This is the first of a few posts I will write about New Zealand. There will be recipes, places to visit and pictures. In the hope to convince you to go!
Upon our arrival in Wellington to meet our great friends Sandra and Keith (we seem to see them more often than local friends as we meet up every 6 months or so!), we thought, Great, tomorrow will start with a nice well deserved sleep-in morning! Sandra came to pick us up at the airport and after a short conversation where we kept interrupting each other as we had so much to say, she added “Oh by the way, tomorrow, we have to get up early.” “What??? Ca va pas non? Early? What for?? And how early??”
“Euh, well, 5.30 am.” So much for sleeping in.
As we say in French, “Le jeu en valait bien la chandelle” (meaning it was worth it). We were going hot air ballooning in the Wairarapa.
More pics and chocolate to follow.
The Wairarapa area in New Zealand has definitely grown since I last saw it, with lots of new wineries to visit. On that particular Feb 16th morning, the wind was mild and the skies just pure blue. Some mist was visible in the distance as we drove from Wellington across the hills to reach the Wairarapa. Luckily for us, at least Keith who was driving was not sleeping. We were! After an hour drive, we finally arrived – late – but we were prepared; we wrapped ourselves in blankets since the temperature at 6 am was not your typical Carribean beach temperature. What helped was that we already had in mind the thought of the after ballooning time. Not that we wanted to rush the experience as it truly turned magical, but we were thinking about breakfast and a visit to a chocolatarie in Greytown. Yes, yes, in New Zealand! ,Truly delicious chocolate, nothing like the usual sweet Cadbury (sorry for all the Cadburry lovers, but it just tastes sugar to me!)
But before getting there, we saw this:
Hot air ballooning is just magical! I had never done this before and truly, what an experience! As the balloon rises in the sky, slowly you discover a little world waking up, which you can discreetly observe from above as you move from a perfect distance for you to notice all the life details below. Totally different from the view from a plane. We saw rabbits leaping in fields, sheep and cows assembled and running away as they pointed their heads up to us – especially after we uttered a few shouts and silly “Moo!”, “Baaah!”-, happy dogs barking and jumping on their masters – Sandra called them the farmers- and we saw the sun rise. Simply unforgettable.
When we came down after an hour, it was time for a well-deserved breakfast. We drove back to our starting point (thanks to the truck that followed us around as they watched where we were heading to) and when we arrived, we prepared an improvised breakfast. We had with us yogurts, bread, green tea (always a thermos with hot water), and cheese. That was the start. We pulled a blanket on the floor and started eating feeling the first warmth of the sun on our skin. That was just the prelude before our first stop at the French Bakery in Greytown where we had fruit juices and croissants. Ah mais que oui! De bons croissants simples! And then, and then, the cherry on top of the cake arrived. We were to walk to the chocolaterie Schoc.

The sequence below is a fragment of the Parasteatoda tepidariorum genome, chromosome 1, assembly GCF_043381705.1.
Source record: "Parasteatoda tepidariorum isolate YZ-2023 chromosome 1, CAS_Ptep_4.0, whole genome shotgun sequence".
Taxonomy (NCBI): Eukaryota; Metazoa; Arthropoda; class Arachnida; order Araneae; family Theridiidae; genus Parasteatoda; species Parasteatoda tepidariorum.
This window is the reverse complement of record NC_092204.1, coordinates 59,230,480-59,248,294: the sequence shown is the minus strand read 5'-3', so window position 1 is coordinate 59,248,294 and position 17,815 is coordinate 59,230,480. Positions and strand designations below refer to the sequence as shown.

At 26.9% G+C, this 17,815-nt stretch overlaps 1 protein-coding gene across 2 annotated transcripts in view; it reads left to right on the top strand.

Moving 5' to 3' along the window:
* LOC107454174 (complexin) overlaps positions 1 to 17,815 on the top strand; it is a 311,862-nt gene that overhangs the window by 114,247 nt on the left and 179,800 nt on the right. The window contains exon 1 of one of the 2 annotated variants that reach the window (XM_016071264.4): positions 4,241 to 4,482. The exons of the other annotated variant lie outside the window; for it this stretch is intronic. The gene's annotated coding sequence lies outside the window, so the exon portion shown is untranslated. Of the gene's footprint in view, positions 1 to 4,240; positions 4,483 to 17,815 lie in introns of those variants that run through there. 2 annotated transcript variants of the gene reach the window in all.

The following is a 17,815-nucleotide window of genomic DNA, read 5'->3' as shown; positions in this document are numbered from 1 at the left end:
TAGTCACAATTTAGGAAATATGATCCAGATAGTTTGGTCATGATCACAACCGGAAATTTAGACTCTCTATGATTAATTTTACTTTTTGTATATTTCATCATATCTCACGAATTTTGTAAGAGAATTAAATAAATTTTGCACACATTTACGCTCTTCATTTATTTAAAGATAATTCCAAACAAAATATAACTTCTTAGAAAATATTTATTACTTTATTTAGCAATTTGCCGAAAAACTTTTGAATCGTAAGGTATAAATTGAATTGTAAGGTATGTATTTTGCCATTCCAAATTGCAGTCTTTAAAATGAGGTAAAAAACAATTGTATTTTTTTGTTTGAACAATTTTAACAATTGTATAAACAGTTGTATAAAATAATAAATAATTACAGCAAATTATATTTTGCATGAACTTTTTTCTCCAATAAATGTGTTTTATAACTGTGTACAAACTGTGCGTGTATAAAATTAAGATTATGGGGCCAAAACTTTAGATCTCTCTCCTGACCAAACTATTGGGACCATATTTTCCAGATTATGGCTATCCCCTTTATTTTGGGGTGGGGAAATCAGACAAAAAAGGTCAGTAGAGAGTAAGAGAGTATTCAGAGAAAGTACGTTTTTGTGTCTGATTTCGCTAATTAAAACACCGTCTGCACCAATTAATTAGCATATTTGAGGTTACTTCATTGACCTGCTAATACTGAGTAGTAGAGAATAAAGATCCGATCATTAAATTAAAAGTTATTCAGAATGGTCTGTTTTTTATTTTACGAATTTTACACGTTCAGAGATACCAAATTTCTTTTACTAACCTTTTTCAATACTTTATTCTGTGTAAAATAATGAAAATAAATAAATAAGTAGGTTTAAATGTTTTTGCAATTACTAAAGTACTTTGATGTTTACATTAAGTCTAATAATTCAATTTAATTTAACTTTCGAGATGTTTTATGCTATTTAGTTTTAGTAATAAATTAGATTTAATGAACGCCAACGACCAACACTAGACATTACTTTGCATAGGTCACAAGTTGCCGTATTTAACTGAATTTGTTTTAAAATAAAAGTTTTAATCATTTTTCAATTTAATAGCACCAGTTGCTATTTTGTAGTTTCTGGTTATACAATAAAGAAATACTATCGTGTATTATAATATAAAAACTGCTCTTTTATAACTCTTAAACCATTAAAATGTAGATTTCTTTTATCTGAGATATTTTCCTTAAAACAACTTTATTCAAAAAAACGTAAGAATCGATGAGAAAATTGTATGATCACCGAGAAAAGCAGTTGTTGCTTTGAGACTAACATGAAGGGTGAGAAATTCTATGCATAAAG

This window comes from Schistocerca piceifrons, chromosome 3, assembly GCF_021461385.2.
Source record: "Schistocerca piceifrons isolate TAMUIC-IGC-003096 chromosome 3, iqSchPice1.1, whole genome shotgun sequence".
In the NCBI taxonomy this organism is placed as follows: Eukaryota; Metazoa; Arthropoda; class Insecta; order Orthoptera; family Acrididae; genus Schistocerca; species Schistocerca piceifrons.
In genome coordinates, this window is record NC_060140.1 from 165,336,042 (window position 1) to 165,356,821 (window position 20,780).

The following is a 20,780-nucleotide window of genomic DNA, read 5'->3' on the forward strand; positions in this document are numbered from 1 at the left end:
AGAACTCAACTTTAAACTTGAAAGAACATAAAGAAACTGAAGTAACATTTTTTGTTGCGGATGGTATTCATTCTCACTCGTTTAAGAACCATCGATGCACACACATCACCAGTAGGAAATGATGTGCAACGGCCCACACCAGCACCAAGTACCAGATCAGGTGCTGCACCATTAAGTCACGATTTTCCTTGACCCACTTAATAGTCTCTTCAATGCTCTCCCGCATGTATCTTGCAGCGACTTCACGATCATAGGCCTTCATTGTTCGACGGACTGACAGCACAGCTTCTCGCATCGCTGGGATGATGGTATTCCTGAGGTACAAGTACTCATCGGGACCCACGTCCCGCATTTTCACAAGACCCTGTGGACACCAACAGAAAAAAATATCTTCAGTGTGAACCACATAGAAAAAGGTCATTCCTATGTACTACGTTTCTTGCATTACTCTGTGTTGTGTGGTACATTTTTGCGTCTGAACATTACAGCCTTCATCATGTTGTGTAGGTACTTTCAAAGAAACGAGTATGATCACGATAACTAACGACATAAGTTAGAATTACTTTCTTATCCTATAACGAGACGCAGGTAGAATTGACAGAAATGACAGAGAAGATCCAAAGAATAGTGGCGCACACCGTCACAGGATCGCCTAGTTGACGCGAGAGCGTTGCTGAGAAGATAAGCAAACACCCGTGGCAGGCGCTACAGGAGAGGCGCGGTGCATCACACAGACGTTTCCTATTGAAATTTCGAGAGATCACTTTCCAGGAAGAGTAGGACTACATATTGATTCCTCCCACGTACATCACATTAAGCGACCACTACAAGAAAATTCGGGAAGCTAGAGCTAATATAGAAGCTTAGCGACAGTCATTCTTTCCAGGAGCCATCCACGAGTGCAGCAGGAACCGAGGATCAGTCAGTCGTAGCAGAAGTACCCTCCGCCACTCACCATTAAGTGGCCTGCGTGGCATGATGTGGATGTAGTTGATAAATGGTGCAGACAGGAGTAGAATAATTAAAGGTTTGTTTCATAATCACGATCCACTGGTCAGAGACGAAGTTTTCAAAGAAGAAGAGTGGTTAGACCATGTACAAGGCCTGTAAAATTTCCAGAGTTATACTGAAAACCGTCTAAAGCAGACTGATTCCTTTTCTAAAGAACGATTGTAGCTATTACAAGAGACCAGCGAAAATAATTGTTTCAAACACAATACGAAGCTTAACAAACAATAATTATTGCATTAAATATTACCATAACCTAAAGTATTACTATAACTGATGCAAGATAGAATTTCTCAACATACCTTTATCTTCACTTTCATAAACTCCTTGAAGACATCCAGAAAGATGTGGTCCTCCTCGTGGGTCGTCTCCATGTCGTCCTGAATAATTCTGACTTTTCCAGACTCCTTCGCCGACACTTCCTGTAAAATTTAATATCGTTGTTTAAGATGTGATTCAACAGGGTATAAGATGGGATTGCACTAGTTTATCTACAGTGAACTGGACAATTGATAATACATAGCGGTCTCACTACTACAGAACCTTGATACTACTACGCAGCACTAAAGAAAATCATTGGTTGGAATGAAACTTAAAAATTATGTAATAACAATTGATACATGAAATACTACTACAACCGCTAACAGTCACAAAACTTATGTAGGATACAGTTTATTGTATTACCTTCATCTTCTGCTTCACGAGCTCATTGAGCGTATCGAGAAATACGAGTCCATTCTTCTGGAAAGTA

For those of you who believe that the best chocolate are only made in Switzerland, Germany, France or Belgium for the most popular places, I have my new story. In New Zealand, I discovered a lovely chocolaterie: it is an old-fashioned looking cute place where the chocolate is good and well-balanced, dark if you like it this way like me, and which boasts interesting original flavours.
Schoc chocolate in Greytown is a must stop. When you walk in the small store, you are first welcomed by a shop assistant behind the counter. While you purchase or taste the various flavours of chocolate, from truffles to tablets, or individual chocolates, you can leisurely observe another lady making chocolate behind her in the back of the store. The day we were there, she was making Cardamon white chocolate tablets and the place was full of the lovely cardamom fragrance.
Before deciding on our chocolate purchases, we were delighted to find that everyone can taste the various chocolate flavours available. Indeed tiny sample pieces are nicely placed in miniature wooden drawers presented to customers upon request.
We left after buying many different tablets, from chilli dark chocolate (in a 56% cocoa base), basil dark chocolate, cardamom dark chocolate, plain dark truffles and dark chocolate (76%). All were good. I loved the originality of the basil and cardamom the best.
Not cheap though as a regular 100g tablet costs you about $NZ 10, about $US 7.
We left happy and started eating away.
We drove home to Wellington.
One day passed, we ate more chocolate.
Another day passed, we ate more.
We left for a hiking/sea kayak trip down South to Abel Tasman National Park and as true hiker food, we ate even more and more.
So then came our problem.
Very quickly, we ran out of chocolate (especially with Sandra around!) The magical treasured chocolate we had bought was not going to last until the end of our trip (a big drama for P. and I as we just eat dark chocolate every day!) Malheur! Quelle horreur!
But with every problem comes a solution. And our solution came while we were back in Wellington, when Sandra told us that Schoc had a store in Wellington. Relief, we were saved until the end.
Chocolaterie in Wellington